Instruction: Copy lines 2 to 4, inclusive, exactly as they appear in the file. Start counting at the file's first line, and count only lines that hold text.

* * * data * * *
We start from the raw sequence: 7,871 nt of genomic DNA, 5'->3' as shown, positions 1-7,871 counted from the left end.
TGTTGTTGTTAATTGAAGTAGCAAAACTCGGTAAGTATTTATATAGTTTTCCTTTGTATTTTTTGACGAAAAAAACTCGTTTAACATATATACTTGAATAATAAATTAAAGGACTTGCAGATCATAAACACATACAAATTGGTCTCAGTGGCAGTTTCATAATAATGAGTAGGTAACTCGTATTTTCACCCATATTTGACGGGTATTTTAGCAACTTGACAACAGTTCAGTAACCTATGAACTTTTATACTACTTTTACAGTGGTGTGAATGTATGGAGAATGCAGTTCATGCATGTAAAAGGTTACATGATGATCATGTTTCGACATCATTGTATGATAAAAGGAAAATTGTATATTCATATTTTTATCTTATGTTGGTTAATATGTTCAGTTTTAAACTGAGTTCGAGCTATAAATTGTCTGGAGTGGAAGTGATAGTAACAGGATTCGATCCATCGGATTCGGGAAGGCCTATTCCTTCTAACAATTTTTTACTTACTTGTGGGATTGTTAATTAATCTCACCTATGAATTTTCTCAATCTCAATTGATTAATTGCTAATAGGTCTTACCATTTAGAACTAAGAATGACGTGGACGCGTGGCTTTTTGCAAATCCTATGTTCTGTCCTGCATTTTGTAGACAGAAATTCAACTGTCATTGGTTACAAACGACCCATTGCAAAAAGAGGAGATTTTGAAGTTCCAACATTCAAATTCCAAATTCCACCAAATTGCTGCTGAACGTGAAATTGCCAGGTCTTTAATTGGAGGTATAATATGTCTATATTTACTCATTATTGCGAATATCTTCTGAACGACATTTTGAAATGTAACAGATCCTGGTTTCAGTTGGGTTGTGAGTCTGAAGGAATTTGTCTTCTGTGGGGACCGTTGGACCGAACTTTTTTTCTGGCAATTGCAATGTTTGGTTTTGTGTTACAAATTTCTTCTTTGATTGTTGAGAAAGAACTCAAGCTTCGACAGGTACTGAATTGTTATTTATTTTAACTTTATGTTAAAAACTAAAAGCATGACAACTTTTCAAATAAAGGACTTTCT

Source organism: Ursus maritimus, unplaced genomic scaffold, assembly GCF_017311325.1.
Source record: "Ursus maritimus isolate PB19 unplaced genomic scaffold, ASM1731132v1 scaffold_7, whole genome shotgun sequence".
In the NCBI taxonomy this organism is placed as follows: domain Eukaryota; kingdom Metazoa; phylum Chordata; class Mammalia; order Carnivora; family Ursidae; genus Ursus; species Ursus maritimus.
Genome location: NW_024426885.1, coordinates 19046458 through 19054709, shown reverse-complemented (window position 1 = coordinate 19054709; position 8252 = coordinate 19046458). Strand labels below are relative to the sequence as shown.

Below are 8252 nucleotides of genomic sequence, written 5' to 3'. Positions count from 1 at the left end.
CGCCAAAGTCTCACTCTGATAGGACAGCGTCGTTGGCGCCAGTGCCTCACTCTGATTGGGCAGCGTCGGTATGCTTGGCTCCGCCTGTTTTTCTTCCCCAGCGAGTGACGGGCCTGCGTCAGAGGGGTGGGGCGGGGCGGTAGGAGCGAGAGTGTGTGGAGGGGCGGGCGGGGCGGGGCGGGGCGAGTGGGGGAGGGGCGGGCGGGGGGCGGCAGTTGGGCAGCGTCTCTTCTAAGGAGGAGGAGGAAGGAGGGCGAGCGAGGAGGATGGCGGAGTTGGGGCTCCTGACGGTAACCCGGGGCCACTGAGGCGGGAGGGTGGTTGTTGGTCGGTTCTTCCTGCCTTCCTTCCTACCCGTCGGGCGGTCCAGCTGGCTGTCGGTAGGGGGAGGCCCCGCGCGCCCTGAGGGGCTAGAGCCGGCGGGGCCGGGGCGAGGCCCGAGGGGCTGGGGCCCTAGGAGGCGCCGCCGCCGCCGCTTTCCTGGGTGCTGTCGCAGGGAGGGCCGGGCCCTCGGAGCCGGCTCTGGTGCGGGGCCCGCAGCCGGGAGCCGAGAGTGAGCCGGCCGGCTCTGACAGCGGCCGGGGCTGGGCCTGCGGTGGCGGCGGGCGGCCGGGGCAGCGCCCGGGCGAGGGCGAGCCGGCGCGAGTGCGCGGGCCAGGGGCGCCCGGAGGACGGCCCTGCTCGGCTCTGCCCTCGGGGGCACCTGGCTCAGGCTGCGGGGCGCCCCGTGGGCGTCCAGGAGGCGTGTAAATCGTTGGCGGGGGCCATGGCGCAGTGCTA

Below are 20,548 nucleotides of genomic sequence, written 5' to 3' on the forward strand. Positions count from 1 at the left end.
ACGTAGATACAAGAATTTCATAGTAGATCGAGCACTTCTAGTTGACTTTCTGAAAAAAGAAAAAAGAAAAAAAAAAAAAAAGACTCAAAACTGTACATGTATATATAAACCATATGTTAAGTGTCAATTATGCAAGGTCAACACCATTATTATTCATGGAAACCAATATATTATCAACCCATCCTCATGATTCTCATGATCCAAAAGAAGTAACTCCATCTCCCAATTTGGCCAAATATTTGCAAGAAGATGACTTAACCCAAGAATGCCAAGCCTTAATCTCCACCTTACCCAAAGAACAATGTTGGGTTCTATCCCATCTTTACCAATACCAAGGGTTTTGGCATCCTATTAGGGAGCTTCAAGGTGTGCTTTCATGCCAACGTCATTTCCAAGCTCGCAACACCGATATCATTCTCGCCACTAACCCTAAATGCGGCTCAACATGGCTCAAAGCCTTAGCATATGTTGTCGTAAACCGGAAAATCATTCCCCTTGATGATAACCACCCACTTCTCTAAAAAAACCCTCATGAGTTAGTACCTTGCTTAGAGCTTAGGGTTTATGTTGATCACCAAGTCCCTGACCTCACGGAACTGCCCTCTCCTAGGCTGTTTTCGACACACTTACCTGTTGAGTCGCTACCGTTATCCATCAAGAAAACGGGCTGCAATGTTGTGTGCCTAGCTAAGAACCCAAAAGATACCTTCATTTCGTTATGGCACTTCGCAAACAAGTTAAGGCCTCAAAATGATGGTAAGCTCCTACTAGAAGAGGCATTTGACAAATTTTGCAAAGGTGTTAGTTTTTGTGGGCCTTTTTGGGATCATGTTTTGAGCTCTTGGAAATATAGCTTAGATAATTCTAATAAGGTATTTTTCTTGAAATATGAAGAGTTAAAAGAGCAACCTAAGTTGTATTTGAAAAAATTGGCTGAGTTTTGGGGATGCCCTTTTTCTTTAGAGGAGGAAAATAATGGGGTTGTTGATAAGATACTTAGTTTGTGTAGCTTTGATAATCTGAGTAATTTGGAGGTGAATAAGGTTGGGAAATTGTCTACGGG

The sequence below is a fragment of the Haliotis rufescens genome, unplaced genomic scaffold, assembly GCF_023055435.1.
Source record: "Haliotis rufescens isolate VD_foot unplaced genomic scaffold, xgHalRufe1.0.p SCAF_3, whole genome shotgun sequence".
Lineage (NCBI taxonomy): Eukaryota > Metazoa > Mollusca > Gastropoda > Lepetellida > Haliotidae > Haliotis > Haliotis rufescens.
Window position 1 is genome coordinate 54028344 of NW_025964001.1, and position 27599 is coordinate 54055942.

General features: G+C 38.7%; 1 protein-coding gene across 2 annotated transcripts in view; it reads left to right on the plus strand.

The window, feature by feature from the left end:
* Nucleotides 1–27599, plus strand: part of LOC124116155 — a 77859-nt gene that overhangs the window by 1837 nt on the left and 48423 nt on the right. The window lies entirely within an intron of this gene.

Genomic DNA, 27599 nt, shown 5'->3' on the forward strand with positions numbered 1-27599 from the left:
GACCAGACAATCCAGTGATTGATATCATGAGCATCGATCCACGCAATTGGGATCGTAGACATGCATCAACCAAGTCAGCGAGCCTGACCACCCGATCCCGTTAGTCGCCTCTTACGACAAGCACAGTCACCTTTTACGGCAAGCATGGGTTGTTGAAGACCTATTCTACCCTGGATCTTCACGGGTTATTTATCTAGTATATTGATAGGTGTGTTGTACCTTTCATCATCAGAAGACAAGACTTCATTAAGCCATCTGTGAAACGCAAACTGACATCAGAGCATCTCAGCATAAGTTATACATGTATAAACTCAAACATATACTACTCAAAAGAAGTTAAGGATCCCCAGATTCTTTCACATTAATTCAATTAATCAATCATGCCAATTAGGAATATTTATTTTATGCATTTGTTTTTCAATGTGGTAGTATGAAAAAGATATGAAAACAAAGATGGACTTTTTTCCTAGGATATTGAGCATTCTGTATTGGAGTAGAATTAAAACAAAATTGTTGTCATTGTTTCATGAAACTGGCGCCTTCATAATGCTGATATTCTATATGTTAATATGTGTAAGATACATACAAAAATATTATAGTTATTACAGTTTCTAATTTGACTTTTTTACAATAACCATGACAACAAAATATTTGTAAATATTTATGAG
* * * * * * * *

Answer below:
TGTTGTTGTTAATTGAAGTAGCAAAACTCGGTAAGTATTTATATAGTTTTCCTTTGTATTTTTTGACGAAAAAAACTCGTTTAACATATATACTTGAATAATAAATTAAAGGACTTGCAGATCATAAACACATACAAATTGGTCTCAGTGGCAGTTTCATAATAATGAGTAGGTAACTCGTATTTTCACCCATATTTGACGGGTATTTTAGCAACTTGACAACAGTTCAGTAACCTATGAACTTTTATACTACTTTTACAGTGGTGTGAATGTATGGAGAATGCAGTTCATGCATGTAAAAGGTTACATGATGATCATGTTTCGACATCATTGTATGATAAAAGGAAAATTGTATATTCATATTTTTATCTTATGTTGGTTAATATGTTCAGTTTTAAACTGAGTTCGAGCTATAAATTGTCTGGAGTGGAAGTGATAGTAACAGGATTCGATCCATCGGATTCGGGAAGGCCTATTCCTTCTAACAATTTTTTACTTACTTGTGGGATTGTTAATTAATCTCACCTATGAATTTTCTCAATCTCAATTGATTAATTGCTAATAGGTCTTACCATTTAGAACTAAGAATGACGTGGACGCGTGGCTTTTTGCAAATCCTATGTTCTGTCCTGCATTTTGTAGACAGAAATTCAACTGTCATTGGTTACAAACGACCCATTGCAAAAAGAGGAGATTTTGAAGTTCCAACATTCAAATTCCAAATTCCACCAAATTGCTGCTGAACGTGAAATTGCCAGGTCTTTAATTGGAGGTATAATATGTCTATATTTACTCATTATTGCGAATATCTTCTGAACGACATTTTGAAATGTAACAGATCCTGGTTTCAGTTGGGTTGTGAGTCTGAAGGAATTTGTCTTCTGTGGGGACCGTTGGACCGAACTTTTTTTCTGGCAATTGCAATGTTTGGTTTTGTGTTACAAATTTCTTCTTTGATTGTTGAGAAAGAACTCAAGCTTCGACAGGTACTGAATTGTTATTTATTTTAACTTTATGTTAAAAACTAAAAGCATGACAACTTTTCAAATAAAGGACTTTCT

Source organism: Ursus maritimus, unplaced genomic scaffold, assembly GCF_017311325.1.
Source record: "Ursus maritimus isolate PB19 unplaced genomic scaffold, ASM1731132v1 scaffold_7, whole genome shotgun sequence".